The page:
Re: Possible for full-disk encryption to encrypt /boot as well?
- Date: Sun, 27 May 2018 10:39:18 -0700
- From: David Christensen <dpchrist@xxxxxxxxxxxxxxxx>
- Subject: Re: Possible for full-disk encryption to encrypt /boot as well?
On 05/26/18 23:40, Paul Johnson wrote:
On Sun, May 27, 2018 at 12:43 AM, David Christensen <
On 05/26/18 21:16, Paul Johnson wrote:
On Sat, May 26, 2018 at 7:21 PM, David Christensen
Have you considered a self-encrypting drive ...
I'm 99.99% sure (like Dove soap sure) that Symantec full disk
encryption doesn't work this way because I'm just as sure that none
of the Dell models I've ever worked with have this hardware
I have tested Intel 520 Series SSD's with self-encryption in two Dell
- They do not work in Dell Inspiron E1505's (~2007, Core Duo).
- They do work in Dell Latitude E6520's (2011~2012, Sandy Bridge).
Right, but is the basic system unencrypted or not? I very, very, very
highly suspect not, since it seems fairly obviously to me (given that all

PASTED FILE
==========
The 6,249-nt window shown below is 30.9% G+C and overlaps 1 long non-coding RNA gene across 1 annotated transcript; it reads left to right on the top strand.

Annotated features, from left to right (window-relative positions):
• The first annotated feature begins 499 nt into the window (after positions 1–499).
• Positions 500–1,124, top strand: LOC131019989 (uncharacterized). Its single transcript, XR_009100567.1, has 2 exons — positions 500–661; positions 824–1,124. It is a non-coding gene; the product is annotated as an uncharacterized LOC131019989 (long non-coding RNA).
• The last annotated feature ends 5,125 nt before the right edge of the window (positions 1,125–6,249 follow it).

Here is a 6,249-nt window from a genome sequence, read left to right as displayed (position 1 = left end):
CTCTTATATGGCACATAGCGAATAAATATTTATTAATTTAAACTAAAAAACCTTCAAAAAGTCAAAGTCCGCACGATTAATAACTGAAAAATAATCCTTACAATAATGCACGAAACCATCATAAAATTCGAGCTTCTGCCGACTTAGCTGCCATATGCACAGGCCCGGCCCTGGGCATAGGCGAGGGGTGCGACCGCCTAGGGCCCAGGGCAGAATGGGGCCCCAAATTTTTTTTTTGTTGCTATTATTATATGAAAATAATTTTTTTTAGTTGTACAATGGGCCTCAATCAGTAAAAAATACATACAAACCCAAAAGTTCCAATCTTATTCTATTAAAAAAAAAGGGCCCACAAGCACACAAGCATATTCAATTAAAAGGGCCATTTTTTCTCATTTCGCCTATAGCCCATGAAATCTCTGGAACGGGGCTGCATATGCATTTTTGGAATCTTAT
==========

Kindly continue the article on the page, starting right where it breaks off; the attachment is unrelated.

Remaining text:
the Dell hardware stuff has finished and it's handed off to whatever is on
the boot device) it's handing off to encrypted software off the hard drive
to bootstrap the rest by the time anything Symantec gets involved with.
AFAIK self-encrypting drives (SED) have hardware encryption/ decryption
engines (ASIC's) built into the on-board microcontroller. When the
system boots, there is a protocol for the motherboard firmware to
display a prompt on the console for the SED passphrase, which is then
passed to the SED. If the passphrase is correct, the SED then encrypts/
decrypts data writes/ reads transparently (e.g. the SED acts like an
unencrypted drive). If the passphrase is wrong, the SED will refuse to
write/ read data, because it cannot encrypt/ decrypt without the
passphrase. If someone pulls the platters or memory chips out of the
SED, puts them into a test jig, and reads the magnetic bubbles/
transistors, they will obtain ciphertext. They must know the encryption
algorithm, passphrase, and other pieces of information (nonces, etc.) to
decrypt the ciphertext and obtain the plaintext.
Once the SED has been unlocked, the administrator can build additional
layers of hardware and/or software encryption on top. FreeOTFE and
dm-crypt/LUKS are examples of software encryption. I believe BitLocker
is also software encryption, but allows keys to be stored in a Trusted
Platform Module (TPM). I am not familiar with Symantec encryption products.